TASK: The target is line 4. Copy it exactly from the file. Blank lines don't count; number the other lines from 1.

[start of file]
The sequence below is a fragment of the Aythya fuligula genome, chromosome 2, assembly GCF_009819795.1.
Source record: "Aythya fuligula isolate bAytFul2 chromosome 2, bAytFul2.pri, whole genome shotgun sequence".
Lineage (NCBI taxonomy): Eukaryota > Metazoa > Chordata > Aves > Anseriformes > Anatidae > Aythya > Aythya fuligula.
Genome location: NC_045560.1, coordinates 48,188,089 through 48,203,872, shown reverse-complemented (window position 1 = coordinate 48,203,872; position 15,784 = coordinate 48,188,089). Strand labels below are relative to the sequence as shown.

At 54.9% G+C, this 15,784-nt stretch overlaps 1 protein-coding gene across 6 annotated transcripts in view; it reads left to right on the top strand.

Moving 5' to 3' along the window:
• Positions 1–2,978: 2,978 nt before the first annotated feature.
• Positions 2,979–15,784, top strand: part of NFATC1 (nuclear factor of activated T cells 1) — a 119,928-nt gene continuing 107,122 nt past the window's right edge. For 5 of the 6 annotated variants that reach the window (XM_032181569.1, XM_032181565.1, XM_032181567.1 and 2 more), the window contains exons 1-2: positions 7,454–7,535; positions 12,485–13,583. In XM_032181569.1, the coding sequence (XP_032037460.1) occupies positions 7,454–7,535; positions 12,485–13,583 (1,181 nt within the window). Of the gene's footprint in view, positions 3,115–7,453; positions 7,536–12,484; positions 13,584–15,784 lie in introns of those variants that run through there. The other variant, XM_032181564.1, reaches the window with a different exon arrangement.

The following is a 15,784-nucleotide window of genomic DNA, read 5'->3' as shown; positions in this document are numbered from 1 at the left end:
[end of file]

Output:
Genome location: NC_045560.1, coordinates 48,188,089 through 48,203,872, shown reverse-complemented (window position 1 = coordinate 48,203,872; position 15,784 = coordinate 48,188,089). Strand labels below are relative to the sequence as shown.